User involvement is all very well, writes Gary
Vaux, but payments by councils must be above board.
Involving service users and carers in local
authority planning processes, training sessions and consultation
exercises is now widespread. But how should these people be paid
for their work?
Recently, I heard about a carer
who, over a three-week period, attended three half-days of
“consultation” with a local authority that agreed to pay her
£180. The carer, who is on income support, was told that she
should submit nine invoices for £20 each (rather than three
invoices for £60), over a nine-week period, in order to avoid
the £180 impacting on her benefits. This advice actually left
the carer (and the person who advised them) open to accusations of
on income support can earn up to £20 per week – any more than
that and benefit is lost pound for pound. If the carer had been
getting invalid care allowance and not getting any means-tested
benefits, the rules are slightly better – earnings have to be below
£75 per week.
main issue is what the payment is for, not when it gets paid. If
properly declared, the social security office would treat her as
receiving £60 in each week that she worked. To present
invoices as suggested, and not for three occasions over three
weeks, would indeed be fraudulent. Social workers and others need
to be very careful that they are not seen to be colluding with that
“fees” in this case are effectively earnings from self-employment,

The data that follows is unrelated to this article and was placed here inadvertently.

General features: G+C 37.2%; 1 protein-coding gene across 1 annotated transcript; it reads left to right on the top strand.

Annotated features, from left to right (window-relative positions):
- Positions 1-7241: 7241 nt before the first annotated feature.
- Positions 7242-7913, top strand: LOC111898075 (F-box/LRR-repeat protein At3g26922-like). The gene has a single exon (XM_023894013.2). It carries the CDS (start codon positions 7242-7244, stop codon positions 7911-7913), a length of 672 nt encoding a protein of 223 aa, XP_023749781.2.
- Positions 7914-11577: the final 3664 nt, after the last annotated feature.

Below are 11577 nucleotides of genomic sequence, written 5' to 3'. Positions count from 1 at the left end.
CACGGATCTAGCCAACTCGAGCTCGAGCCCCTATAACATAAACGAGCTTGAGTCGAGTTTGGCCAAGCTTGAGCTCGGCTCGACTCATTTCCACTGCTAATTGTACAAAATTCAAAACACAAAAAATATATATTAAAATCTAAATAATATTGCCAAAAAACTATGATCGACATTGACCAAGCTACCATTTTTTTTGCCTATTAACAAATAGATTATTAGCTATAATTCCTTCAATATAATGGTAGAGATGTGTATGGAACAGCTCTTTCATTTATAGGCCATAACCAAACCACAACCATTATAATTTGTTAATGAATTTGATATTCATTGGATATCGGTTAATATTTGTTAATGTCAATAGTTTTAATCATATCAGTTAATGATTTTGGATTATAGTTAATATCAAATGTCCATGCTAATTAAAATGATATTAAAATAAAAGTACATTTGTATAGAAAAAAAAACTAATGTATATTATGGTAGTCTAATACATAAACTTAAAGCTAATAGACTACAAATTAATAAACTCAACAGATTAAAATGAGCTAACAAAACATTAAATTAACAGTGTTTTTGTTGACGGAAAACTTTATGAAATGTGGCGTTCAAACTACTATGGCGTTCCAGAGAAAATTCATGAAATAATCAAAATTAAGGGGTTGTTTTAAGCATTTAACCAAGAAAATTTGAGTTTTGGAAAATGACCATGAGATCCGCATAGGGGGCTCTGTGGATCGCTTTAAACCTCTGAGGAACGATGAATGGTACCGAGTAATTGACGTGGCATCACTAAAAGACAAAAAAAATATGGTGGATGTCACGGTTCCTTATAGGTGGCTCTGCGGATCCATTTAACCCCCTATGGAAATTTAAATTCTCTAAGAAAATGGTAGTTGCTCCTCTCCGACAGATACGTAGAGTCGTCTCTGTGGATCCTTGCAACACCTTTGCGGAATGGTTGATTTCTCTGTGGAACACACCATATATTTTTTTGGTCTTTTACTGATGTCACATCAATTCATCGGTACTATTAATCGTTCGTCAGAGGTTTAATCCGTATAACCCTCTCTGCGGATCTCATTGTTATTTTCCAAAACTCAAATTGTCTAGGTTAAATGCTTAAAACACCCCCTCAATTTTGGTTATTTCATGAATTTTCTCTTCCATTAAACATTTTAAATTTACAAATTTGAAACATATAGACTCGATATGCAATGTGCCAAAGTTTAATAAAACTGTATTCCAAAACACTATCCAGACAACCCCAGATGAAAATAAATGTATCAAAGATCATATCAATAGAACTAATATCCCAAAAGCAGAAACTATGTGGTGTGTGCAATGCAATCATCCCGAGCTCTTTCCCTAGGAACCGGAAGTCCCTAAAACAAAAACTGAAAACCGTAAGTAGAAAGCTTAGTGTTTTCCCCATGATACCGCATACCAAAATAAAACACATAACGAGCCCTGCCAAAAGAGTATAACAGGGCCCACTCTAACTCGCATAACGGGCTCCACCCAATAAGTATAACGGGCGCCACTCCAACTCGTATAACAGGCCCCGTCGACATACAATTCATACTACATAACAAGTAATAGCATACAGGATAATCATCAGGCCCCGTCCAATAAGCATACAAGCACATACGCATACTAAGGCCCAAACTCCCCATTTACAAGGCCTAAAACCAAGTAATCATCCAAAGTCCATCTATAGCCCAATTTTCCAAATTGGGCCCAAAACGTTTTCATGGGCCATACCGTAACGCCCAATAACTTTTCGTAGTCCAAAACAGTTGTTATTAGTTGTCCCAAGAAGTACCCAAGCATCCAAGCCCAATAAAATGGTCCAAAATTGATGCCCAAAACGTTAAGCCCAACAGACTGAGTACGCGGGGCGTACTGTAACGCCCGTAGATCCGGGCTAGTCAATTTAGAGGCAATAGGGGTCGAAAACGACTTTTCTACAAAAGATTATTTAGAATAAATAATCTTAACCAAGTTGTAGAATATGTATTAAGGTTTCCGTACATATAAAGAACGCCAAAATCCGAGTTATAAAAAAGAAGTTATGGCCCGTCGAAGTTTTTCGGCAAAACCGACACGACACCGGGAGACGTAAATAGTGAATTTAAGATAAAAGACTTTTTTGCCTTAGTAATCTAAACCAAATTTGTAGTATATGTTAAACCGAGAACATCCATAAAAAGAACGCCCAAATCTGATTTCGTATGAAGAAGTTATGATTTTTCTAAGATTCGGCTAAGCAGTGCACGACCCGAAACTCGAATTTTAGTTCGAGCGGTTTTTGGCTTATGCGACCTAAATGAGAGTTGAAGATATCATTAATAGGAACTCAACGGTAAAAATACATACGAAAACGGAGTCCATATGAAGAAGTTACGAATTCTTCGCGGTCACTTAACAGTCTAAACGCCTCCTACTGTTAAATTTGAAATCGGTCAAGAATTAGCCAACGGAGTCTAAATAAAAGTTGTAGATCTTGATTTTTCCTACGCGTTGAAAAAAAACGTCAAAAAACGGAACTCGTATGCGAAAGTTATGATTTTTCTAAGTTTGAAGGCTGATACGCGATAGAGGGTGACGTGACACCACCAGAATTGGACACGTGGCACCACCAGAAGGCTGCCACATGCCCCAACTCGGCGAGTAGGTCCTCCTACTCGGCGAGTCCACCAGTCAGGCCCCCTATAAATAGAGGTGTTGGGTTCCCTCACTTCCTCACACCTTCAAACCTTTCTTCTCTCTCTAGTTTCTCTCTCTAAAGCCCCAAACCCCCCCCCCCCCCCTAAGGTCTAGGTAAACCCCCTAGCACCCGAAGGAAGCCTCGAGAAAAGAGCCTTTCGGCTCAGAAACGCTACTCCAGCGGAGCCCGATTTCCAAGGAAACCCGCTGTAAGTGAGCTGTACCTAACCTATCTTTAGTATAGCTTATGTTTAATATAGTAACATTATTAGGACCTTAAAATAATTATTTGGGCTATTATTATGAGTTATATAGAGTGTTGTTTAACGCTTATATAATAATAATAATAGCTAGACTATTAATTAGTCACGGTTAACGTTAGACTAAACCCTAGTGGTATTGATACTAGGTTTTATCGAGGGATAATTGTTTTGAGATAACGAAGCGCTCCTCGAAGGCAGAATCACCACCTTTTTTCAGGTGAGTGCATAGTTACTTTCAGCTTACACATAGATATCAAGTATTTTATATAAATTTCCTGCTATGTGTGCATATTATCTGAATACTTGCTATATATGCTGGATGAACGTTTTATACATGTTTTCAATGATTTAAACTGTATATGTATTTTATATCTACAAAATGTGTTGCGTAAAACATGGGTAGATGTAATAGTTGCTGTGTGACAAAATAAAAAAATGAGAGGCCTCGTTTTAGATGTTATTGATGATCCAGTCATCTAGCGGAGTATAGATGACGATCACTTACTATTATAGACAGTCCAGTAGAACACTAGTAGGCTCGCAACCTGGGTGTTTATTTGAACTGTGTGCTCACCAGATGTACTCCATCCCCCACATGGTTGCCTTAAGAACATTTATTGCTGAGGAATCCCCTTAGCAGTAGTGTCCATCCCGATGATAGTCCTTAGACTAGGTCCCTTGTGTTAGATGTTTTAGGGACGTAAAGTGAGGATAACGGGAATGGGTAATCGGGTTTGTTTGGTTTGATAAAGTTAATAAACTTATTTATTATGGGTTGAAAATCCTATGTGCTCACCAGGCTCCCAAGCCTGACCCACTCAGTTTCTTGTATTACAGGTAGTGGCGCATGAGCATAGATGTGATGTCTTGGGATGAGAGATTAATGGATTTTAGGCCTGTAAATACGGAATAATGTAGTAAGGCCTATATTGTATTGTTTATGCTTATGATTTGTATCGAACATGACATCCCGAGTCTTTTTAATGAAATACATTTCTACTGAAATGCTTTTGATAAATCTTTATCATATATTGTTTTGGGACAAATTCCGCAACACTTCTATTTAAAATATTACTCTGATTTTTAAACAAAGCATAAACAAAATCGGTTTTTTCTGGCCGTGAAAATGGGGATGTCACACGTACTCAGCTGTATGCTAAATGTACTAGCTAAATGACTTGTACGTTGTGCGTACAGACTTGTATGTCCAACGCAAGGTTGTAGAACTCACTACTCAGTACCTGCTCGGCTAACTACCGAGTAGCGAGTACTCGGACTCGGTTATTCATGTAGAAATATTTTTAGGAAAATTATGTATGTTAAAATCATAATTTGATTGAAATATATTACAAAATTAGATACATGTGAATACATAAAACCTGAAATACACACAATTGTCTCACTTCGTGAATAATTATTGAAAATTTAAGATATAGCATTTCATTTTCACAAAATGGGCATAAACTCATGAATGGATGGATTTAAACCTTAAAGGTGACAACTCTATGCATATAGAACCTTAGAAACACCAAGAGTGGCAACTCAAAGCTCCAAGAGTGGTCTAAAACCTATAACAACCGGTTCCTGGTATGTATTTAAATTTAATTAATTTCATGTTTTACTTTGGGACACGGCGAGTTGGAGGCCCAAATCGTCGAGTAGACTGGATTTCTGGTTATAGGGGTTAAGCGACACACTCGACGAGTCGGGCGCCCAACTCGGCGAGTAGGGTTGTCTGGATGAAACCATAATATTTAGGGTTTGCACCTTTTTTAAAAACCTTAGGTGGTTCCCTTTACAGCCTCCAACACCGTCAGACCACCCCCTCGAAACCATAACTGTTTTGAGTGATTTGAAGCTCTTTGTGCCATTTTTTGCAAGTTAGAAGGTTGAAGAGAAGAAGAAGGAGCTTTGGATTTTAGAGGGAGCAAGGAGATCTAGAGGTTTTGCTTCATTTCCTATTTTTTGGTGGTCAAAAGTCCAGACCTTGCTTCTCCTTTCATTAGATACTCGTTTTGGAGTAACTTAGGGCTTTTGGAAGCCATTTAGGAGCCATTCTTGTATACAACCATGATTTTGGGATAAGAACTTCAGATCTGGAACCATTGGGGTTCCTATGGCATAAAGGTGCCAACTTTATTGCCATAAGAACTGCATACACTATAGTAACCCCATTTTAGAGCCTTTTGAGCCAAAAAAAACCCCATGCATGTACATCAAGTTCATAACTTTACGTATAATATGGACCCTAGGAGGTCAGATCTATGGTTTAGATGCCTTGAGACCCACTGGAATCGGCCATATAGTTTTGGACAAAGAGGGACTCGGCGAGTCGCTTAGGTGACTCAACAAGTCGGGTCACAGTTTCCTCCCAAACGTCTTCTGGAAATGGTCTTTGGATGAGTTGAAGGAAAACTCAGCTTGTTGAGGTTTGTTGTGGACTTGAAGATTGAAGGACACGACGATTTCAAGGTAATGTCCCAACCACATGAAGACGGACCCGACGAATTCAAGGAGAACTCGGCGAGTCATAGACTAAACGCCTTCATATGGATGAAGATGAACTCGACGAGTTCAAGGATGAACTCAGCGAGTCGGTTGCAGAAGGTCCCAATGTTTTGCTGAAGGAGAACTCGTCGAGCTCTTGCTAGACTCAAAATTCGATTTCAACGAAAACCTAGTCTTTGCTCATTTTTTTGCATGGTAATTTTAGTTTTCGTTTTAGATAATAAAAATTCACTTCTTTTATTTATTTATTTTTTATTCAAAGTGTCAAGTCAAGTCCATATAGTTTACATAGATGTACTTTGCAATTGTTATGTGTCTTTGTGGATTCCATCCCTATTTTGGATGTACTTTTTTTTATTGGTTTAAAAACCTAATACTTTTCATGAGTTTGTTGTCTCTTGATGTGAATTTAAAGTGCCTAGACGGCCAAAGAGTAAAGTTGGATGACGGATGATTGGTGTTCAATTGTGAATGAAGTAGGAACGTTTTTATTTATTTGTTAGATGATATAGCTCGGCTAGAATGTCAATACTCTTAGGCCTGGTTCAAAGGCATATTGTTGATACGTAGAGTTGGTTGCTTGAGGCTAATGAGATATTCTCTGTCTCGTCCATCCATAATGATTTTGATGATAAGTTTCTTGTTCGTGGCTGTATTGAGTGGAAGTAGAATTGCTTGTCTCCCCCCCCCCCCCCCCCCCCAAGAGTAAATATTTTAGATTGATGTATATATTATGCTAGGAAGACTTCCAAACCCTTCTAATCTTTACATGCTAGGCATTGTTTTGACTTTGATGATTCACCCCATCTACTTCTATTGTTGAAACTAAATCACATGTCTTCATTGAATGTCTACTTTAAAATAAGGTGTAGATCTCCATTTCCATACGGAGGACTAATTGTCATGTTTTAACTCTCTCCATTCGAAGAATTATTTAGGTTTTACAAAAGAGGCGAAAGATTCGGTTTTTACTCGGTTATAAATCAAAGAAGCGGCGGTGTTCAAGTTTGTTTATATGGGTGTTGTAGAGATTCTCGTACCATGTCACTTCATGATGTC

the social security office could allow “reasonable expenses” on top
of the allowable £20. The downside is that the £180 is
also taxable income for the same reason. Many benefits, such as
invalid care allowance and job seekers allowance, are taxable.
Therefore, the overall income figure may be higher than the
person’s tax allowance, so tax could be due.
is not an isolated incident – there are many occasions where
councils are asking (or are even required to ask) users to assist
in consultation exercises, training sessions and so on. Some
councils have tried to get round the rules by paying “expenses” and
describing users as “volunteers”. This is not legitimate either of
course, if the payments are unrelated to out-goings.
possible to pay people in kind – but payment by way of goods,
although acceptable within the benefit system, can be demeaning.
Vouchers that don’t have a monetary value (that is, can’t be
exchanged for cash) are just about all right but sailing close to
the wind. For example, a £10 Tesco voucher can be used to buy
a box of matches, and you get £9.90 change in cash. There is
also what is known as the “notional income” rule – social security
offices treat you as possessing income if you have done work for
“free” that is normally done in the expectation of payment –
training for local authorities would fall into that category, so
this is yet another problem.
are asking people on means-tested benefits to help develop our
services, we also have a duty to advise them properly about the
possible benefit implications. It may mean reimbursing people at a
rate where loss of benefit becomes irrelevant.
However, if you pay enough to
take someone off benefits for a week or two, you must also be aware
of the difficulties that the person may encounter when re-applying
for benefits again. Overall, there may be nothing to do other than
accept the rules as they are.
Gary Vaux is head of money
advice, Hertfordshire Council. He is unable to answer queries in
person, either by post or by telephone. If you have a question to
be answered in Welfare Rights, please write to him c/o